"The deer," she said plainly, but pointed to the sky, then twirled around three times.
"No, the mama and her babies." Ray's intonation seemed to suggest we had both been here before and I knew this family deerly. Her eyes spun around her head like she had bought them from a costume shop.
"Right," I said, rolling my own eyes.
Then she slipped down the elastic waistband of her pants and farted. "I have gases," she said, and shrugged.
"I can see that." I hung my head at my pathetic life. "Smell it too."
It became pretty clear that the bulk of my time would be spent escorting Ray, keeping her from running away to join an invisible family of elk or infringing on the other kids' low safety thresholds by screaming strange non sequiturs in their ears. Her little outbursts caused more than one girl to wet herself and aggravated the problems with Carly's already depleted immune system. Carly was the kind of mellow educator who prided herself on her ability to stay calm under all circumstances, and Ray's explosions put a dent in her goals and a bloody ulcer in her gut. As for me, each day with Ray started to feel more and more like the few disturbing times I'd dropped acid in college; here I was again, half a decade later, trying desperately not to let Ray become the Cheshire cat in my Go Ask Alice in Wonderland nightmare.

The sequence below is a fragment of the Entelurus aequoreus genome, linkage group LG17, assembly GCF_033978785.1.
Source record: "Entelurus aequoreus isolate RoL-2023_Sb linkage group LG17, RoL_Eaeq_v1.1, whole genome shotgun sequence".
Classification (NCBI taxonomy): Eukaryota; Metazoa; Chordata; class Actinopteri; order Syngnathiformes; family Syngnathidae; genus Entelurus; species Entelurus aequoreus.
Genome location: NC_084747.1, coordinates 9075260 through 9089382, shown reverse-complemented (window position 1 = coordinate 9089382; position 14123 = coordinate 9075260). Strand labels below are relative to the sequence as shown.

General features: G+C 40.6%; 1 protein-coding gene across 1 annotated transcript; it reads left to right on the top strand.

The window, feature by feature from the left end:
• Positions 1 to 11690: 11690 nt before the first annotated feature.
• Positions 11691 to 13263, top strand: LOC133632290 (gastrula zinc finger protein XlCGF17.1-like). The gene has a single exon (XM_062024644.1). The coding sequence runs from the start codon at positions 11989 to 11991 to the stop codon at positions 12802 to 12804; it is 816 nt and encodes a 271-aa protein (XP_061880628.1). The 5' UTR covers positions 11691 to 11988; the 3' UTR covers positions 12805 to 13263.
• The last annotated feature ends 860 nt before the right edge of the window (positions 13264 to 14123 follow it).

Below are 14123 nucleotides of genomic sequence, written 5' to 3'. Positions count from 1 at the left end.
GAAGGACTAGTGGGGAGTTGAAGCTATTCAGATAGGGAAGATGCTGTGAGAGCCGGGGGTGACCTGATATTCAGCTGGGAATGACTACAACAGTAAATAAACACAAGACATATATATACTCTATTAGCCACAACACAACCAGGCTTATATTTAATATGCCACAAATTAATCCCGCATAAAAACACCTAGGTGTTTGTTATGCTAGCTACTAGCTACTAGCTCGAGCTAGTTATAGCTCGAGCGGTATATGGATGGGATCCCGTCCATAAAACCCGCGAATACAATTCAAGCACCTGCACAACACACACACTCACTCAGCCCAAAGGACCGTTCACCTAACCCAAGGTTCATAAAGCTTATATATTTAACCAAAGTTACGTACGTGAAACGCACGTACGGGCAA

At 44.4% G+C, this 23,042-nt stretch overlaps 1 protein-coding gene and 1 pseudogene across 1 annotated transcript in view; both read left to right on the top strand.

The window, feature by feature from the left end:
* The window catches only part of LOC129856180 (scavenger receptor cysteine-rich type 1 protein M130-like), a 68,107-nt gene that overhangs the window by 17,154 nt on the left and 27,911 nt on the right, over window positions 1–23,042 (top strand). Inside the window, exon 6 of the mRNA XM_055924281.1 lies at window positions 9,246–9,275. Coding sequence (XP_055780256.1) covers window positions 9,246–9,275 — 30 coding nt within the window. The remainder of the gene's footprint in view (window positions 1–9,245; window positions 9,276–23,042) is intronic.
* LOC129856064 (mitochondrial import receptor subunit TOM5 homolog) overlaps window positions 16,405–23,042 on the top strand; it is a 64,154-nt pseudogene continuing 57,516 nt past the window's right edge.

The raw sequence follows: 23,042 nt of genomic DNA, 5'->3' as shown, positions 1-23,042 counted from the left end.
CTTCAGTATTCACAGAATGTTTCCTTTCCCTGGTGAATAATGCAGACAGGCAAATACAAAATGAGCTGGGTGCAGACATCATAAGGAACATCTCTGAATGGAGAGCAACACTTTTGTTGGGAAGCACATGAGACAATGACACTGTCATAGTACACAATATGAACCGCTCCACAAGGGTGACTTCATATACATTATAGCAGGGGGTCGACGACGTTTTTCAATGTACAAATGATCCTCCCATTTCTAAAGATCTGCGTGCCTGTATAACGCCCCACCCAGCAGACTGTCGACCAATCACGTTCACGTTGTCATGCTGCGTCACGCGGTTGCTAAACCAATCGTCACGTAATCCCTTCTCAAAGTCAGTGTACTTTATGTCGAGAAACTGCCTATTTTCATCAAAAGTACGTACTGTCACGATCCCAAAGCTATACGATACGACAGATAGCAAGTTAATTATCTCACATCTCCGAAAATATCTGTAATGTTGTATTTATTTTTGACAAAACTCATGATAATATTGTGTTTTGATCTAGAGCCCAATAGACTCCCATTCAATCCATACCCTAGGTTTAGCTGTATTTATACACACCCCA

Even though Ray was at least two years older than the rest, she wasn't even close to first-grade level. She couldn't count past three, spell words other than her name, or articulate anything clearly except for this one phrase taken from The Great Mouse Detective, a video that her father admitted she'd watched more than a hundred times. Like a comedian who bases his or her act on general annoyance (read: Jeff Foxworthy), Ray found her catchphrase funnier every time she repeated it.
"Good morning, Ray." Carly would be on her knees, arms open wide, welcoming her student into our quiet and serene class environment.
"BYE-BYE, BASIL!" Ray would shout, doubling over in spittle-infused laughter.
"Would you like to color a petroglyph or push heirloom sand in the Zen garden?"
"BYE-BYE, BASIL!" She'd be flat on the floor by this time, gagging on her own giggles.
"Ray," Carly would whisper through clenched teeth, "it helps people when you react to what they are saying because . . ." She leaned closer, hoping to make an intimate connection to her lost sheep.